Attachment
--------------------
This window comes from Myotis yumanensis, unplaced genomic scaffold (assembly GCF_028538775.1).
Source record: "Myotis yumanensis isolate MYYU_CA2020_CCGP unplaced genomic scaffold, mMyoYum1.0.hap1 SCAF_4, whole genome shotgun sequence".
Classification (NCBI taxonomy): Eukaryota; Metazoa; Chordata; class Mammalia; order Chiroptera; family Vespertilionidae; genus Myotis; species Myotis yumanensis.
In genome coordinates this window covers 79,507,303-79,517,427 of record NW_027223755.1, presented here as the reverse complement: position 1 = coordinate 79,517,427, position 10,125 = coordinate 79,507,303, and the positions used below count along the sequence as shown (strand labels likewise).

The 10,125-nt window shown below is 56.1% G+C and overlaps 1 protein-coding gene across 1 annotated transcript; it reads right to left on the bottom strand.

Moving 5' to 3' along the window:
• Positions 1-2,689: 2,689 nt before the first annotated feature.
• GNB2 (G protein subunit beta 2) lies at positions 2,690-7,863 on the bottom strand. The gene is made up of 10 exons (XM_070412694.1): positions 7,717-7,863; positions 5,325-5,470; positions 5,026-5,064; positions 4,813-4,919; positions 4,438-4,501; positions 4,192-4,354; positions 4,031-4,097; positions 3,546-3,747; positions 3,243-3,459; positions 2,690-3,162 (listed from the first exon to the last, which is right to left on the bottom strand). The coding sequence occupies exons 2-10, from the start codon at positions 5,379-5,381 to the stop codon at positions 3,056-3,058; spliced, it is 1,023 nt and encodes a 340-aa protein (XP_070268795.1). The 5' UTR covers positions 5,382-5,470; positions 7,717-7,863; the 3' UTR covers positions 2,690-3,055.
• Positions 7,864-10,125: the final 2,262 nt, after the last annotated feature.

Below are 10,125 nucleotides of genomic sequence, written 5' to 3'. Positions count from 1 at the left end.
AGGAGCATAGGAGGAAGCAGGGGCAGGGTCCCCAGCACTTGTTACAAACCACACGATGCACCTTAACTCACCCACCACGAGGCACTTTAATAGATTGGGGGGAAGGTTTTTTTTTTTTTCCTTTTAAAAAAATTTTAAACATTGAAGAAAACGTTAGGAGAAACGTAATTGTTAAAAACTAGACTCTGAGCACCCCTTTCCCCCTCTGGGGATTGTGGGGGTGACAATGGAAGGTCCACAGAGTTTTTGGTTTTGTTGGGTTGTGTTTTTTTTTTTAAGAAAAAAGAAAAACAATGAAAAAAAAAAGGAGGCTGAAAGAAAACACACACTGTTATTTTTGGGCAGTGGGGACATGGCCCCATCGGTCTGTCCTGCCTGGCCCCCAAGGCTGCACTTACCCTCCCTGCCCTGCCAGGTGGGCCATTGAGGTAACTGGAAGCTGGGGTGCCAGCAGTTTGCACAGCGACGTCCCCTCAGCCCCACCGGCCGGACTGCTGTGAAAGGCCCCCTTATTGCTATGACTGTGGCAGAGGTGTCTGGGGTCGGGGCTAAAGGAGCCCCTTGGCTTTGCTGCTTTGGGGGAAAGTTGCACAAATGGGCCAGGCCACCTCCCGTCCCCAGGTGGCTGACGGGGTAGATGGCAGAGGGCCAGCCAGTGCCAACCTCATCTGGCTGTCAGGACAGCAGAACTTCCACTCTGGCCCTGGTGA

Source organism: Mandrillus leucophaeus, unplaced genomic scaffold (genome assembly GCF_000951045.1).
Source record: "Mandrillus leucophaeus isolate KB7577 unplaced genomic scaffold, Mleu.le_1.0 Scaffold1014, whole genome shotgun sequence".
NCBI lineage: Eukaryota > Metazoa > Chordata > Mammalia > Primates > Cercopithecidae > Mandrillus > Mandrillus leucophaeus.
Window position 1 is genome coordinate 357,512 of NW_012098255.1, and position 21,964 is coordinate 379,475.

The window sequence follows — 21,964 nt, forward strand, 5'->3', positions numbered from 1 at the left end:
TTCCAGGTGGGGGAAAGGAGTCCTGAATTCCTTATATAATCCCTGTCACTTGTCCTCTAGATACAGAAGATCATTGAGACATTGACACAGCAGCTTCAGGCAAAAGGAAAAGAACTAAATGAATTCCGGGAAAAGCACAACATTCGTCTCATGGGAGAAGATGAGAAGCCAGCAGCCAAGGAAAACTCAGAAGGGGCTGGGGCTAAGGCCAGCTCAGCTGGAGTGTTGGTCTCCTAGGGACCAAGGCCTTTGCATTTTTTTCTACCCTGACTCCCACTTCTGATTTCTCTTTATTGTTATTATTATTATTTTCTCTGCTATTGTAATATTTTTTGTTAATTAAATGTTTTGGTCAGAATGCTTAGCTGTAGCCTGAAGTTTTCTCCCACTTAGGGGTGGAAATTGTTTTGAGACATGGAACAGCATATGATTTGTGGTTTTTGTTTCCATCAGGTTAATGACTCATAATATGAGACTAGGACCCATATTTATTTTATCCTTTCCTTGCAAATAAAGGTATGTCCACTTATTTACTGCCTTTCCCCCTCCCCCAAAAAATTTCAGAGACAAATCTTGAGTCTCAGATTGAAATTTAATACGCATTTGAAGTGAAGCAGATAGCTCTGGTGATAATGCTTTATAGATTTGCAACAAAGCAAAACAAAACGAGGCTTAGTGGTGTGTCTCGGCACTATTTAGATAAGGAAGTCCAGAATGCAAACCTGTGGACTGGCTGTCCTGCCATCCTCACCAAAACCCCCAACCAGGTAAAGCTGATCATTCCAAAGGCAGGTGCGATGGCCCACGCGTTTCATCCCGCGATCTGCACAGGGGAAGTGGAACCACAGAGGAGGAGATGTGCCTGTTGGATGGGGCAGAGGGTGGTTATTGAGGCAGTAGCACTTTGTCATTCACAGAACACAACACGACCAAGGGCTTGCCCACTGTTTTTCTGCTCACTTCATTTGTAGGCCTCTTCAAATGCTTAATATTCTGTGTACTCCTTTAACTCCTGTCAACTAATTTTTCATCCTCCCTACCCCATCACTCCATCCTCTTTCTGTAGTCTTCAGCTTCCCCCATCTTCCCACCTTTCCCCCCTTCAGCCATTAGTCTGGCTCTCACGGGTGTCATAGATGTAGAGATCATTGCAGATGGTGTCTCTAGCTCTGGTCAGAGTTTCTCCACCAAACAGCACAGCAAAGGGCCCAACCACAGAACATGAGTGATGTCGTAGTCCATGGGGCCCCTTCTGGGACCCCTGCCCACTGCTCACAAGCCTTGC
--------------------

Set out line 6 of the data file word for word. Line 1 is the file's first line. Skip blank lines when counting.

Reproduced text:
Moving 5' to 3' along the window: